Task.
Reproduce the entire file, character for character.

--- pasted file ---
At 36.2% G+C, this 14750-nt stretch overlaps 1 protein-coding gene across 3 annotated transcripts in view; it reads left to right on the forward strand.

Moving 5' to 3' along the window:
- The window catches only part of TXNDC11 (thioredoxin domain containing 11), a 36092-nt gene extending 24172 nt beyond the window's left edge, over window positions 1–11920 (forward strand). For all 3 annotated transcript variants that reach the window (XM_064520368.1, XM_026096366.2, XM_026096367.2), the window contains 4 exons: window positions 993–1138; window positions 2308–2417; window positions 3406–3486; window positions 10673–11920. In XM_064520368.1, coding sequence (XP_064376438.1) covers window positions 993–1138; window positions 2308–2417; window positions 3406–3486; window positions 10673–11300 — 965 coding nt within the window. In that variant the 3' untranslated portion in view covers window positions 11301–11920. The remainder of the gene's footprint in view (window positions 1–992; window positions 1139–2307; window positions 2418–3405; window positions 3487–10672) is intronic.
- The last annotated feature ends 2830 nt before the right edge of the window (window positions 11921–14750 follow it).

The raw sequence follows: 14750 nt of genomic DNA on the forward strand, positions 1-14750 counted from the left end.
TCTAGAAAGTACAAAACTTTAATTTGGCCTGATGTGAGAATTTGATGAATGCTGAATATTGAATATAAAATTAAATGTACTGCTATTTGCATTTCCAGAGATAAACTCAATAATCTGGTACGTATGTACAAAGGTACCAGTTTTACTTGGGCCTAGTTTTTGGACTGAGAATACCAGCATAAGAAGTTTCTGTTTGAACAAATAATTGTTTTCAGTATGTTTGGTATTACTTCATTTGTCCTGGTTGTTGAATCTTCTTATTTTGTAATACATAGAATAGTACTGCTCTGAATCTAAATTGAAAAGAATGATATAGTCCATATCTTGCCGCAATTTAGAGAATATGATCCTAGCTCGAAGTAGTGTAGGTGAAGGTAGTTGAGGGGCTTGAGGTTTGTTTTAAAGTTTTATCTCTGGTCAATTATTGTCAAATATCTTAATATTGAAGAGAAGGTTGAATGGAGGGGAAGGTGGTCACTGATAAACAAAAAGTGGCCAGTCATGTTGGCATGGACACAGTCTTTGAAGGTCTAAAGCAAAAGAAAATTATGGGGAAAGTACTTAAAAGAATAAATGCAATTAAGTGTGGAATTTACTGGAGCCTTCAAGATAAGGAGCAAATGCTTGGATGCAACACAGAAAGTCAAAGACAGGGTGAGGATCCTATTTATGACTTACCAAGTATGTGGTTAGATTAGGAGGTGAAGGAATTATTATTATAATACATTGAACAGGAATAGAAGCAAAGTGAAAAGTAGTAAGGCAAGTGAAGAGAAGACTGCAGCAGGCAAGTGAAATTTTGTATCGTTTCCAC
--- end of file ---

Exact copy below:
At 36.2% G+C, this 14750-nt stretch overlaps 1 protein-coding gene across 3 annotated transcripts in view; it reads left to right on the forward strand.

Moving 5' to 3' along the window:
- The window catches only part of TXNDC11 (thioredoxin domain containing 11), a 36092-nt gene extending 24172 nt beyond the window's left edge, over window positions 1–11920 (forward strand). For all 3 annotated transcript variants that reach the window (XM_064520368.1, XM_026096366.2, XM_026096367.2), the window contains 4 exons: window positions 993–1138; window positions 2308–2417; window positions 3406–3486; window positions 10673–11920. In XM_064520368.1, coding sequence (XP_064376438.1) covers window positions 993–1138; window positions 2308–2417; window positions 3406–3486; window positions 10673–11300 — 965 coding nt within the window. In that variant the 3' untranslated portion in view covers window positions 11301–11920. The remainder of the gene's footprint in view (window positions 1–992; window positions 1139–2307; window positions 2418–3405; window positions 3487–10672) is intronic.
- The last annotated feature ends 2830 nt before the right edge of the window (window positions 11921–14750 follow it).

The raw sequence follows: 14750 nt of genomic DNA on the forward strand, positions 1-14750 counted from the left end.
TCTAGAAAGTACAAAACTTTAATTTGGCCTGATGTGAGAATTTGATGAATGCTGAATATTGAATATAAAATTAAATGTACTGCTATTTGCATTTCCAGAGATAAACTCAATAATCTGGTACGTATGTACAAAGGTACCAGTTTTACTTGGGCCTAGTTTTTGGACTGAGAATACCAGCATAAGAAGTTTCTGTTTGAACAAATAATTGTTTTCAGTATGTTTGGTATTACTTCATTTGTCCTGGTTGTTGAATCTTCTTATTTTGTAATACATAGAATAGTACTGCTCTGAATCTAAATTGAAAAGAATGATATAGTCCATATCTTGCCGCAATTTAGAGAATATGATCCTAGCTCGAAGTAGTGTAGGTGAAGGTAGTTGAGGGGCTTGAGGTTTGTTTTAAAGTTTTATCTCTGGTCAATTATTGTCAAATATCTTAATATTGAAGAGAAGGTTGAATGGAGGGGAAGGTGGTCACTGATAAACAAAAAGTGGCCAGTCATGTTGGCATGGACACAGTCTTTGAAGGTCTAAAGCAAAAGAAAATTATGGGGAAAGTACTTAAAAGAATAAATGCAATTAAGTGTGGAATTTACTGGAGCCTTCAAGATAAGGAGCAAATGCTTGGATGCAACACAGAAAGTCAAAGACAGGGTGAGGATCCTATTTATGACTTACCAAGTATGTGGTTAGATTAGGAGGTGAAGGAATTATTATTATAATACATTGAACAGGAATAGAAGCAAAGTGAAAAGTAGTAAGGCAAGTGAAGAGAAGACTGCAGCAGGCAAGTGAAATTTTGTATCGTTTCCAC